IAN LADYMAN: This heartbreaking defeat will really hurt… but England have buried the dismal misery of half a century and paved the way for a future that glitters with possibility
- Raheem Sterling was thwarted by Giorgio Chiellini late on in extra time
- He smiled and his reaction summed up the ebb and flow of incredible game
- To fall at the last can feel even more painful than never having come this far at all
- But England have paved the way for a brighter future with this team
- Find out the latest Euro 2020 news including fixtures, live action and results here
Seven minutes in to extra time at Wembley, Raheem Sterling sped ominously down the left only to be stopped by a flying lunge by the Italian defender Giorgio Chiellini. As he scrambled to his feet, fuelled no doubt by the adrenaline of such a titanic Wembley battle, Sterling wore a grin so wide it almost lit up the national stadium.
It was a smile that summed up the ebb and flow of this incredible night – a smile that knew nothing of the pain that was to come – but that also said everything about the journey Sterling and his team-mates have made through this tournament.
That England did not win this final should take nothing from that. The FA should take that image and stick it on posters, billboards and websites. For this is what it can mean to play for England again. This is how it can feel to watch them.
Giorgio Chiellini stopped Raheem Sterling with a lunging challenge in extra time
England will be shattered by the defeat on penalties but the future is bright
England lost this final and that matters hugely, of course it does. As manager Gareth Southgate said beforehand, the difference between silver and gold is cavernous.
So this really hurt and will do so for a good while. To come close and fall at the last can feel more painful than never having come so far at all.
But few who have watched this team over the last four sunlit weeks will not have emerged from it feeling the better for the experience.
In defeat here, England once again showed the best of themselves. This was knock out football in its most raw form and Southgate’s team were ambitious, confident and brave for much of it. The problem with tournament football, though, is that there are other good teams too and here England simply ran in to the best of the lot.
None of that should detract from what England have achieved. Not only have they buried the dismal misery of half a century without a final, they paved a way for a brighter future, one that now feels as though it glitters with possibility for every young footballer in the land.
Southgate has emerged as a coach with quiet but tangible gifts and his team has become a mirror image of that. His players now possess his gentle confidence, his ability to express himself and the courage to grow and adapt. Some have enjoyed more significant roles than others over the last month but all will move forwards as better players and people. Southgate has that touch.
Redemption stories are written right through this team. Sterling, Kyle Walker, Jordan Pickford, Luke Shaw. All have grown as men.
Shaw’s superb early goal was indicative of that. If there was one word required to adequately describe it then it would be ‘purpose’. It was there in Harry Kane’s cross field pass to Kieran Trippier, there in Walker’s decoy overlap and in the ground made up by Shaw to offer an option at the far post.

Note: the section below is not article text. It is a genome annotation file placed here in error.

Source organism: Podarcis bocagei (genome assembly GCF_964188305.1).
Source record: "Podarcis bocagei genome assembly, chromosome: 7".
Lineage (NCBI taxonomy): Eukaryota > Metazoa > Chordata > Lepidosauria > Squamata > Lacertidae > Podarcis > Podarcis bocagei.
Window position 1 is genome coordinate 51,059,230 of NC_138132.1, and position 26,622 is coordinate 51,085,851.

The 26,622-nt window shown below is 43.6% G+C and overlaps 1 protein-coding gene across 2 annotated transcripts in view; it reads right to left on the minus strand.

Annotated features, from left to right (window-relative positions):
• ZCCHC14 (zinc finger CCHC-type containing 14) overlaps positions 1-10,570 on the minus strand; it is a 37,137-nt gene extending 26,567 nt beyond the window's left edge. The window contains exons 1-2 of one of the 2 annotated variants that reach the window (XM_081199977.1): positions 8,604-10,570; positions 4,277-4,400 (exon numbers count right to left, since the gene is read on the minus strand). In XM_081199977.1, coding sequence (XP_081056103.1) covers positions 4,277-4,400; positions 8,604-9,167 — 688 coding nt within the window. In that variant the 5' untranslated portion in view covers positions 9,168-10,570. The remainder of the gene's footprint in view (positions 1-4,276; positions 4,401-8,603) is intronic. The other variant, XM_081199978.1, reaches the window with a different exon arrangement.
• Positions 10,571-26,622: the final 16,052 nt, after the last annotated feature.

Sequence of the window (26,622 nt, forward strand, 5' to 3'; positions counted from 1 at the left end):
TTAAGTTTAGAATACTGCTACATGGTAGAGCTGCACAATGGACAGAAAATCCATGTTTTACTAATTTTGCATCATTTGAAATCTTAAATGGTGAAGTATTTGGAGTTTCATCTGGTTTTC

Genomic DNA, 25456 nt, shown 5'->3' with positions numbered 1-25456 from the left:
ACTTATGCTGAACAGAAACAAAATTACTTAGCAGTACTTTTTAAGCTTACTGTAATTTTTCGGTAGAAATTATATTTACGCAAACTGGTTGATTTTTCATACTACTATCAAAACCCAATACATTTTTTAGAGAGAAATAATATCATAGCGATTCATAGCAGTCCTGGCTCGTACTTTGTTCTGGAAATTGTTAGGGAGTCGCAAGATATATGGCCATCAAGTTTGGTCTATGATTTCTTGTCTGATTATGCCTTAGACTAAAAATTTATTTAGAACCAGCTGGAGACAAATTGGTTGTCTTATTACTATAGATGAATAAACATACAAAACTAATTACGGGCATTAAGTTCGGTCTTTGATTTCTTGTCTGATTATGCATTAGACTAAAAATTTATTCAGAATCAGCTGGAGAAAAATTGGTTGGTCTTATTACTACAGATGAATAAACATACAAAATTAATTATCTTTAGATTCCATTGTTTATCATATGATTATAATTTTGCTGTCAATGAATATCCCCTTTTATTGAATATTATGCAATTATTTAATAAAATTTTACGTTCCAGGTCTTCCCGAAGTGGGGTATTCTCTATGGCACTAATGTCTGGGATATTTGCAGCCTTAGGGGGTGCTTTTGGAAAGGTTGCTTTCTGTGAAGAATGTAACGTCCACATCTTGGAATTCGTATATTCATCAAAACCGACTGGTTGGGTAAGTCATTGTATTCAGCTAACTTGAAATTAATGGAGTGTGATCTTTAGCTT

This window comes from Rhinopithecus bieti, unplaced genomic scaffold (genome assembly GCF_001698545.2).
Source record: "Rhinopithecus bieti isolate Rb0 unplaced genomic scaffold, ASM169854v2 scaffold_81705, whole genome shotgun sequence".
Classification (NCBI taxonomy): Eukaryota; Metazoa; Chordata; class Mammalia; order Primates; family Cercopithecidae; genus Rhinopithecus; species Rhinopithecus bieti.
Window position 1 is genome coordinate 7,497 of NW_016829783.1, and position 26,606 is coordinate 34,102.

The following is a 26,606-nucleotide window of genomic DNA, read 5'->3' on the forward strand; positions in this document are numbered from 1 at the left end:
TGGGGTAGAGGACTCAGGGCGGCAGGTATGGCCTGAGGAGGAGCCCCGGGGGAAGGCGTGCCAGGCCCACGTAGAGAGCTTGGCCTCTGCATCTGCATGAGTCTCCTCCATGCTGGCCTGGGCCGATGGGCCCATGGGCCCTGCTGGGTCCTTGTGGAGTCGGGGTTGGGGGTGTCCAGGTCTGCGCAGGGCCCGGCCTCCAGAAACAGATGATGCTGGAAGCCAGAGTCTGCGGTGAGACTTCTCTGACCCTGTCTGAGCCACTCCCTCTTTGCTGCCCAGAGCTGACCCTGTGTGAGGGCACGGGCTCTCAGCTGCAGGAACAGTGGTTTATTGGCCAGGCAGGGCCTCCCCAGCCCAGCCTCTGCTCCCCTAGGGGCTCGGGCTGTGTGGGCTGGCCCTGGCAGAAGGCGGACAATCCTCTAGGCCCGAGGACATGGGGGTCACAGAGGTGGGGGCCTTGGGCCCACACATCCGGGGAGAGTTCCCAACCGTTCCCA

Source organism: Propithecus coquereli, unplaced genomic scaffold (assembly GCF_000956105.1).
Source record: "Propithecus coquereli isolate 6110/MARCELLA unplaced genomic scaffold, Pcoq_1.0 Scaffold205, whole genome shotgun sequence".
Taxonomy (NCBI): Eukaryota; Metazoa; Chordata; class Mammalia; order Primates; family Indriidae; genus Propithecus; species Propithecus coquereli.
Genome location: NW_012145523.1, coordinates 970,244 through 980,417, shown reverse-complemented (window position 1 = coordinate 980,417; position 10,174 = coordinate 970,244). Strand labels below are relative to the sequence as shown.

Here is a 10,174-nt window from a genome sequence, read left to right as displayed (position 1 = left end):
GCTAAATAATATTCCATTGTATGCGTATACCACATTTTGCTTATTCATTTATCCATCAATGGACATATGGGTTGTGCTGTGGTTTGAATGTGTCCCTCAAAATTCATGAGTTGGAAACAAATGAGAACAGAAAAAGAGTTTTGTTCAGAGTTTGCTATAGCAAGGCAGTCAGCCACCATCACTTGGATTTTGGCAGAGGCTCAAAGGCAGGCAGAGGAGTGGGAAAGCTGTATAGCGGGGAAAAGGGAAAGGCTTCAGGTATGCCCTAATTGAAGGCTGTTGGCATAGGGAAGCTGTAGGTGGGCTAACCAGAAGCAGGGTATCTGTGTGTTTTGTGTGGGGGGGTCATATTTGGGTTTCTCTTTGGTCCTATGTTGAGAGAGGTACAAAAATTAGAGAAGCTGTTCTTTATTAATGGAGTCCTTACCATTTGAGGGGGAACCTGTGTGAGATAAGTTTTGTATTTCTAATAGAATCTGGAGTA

When the ball flew past Gianluigi Donnarumma not a soul in an ecstatic Wembley would have been the least bit surprised. The famous old place simply felt as though it may burst.
After the 2018 World Cup in Russia, Southgate found that people would approach him in the street to thank him for providing a team that not only won games but that they could relate to. Women and people of colour were among those who shook his hand.
This is a likeable and human England team. There is no doubt about it. They are elite sportsmen and have a competitive edge but there is also a commonality and decency about them to which some section of England’s support really must now try and respond.
Bukayo Saka had to be consoled by his team-mates and this was a cruel twist for him
This team probably deserve better than a minority who think it’s okay to kick over barriers, storm turnstiles, terrify stewards and send young children home from the biggest night of their lives in tears.
What happened outside and inside Wembley on Sunday night must not be forgotten just because England were in a final. There is a grimness at the core of our sport that must be addressed yet again.
On the field, though, England were magnificent for the large part. The great Italian defender Chiellini walked in to Wembley with a big smile of his own but after half an hour looked like he had been in a washing machine, bullied by Kane and terrorised for pace by Sterling.
On the touchline Italy coach Roberto Mancini resembled a frustrated traffic cop at a Milan interchange. Initially all the Ferraris were wearing white but the way Italy grew in to this game after such a humbling start was as impressive as anything they had hitherto provided in this tournament.
England are a team to be proud of again and have given the nation something to cherish
It became clear over time that this would be a final that was to be hard won. The to and fro was captivating and once again, lessons were learned by England in this game that will serve them well. We may, for example, question Southgate’s choice of penalty takers.
But, still, we will not forget what these players have done. It has been a golden summer, played out against a background of such uncertainty across Europe and at the end of it all we can conclude that Southgate and his men have taught us something.
There was a myth that people had lost interest in the England team. But it seems they hadn’t. They were just waiting for a team like this one.
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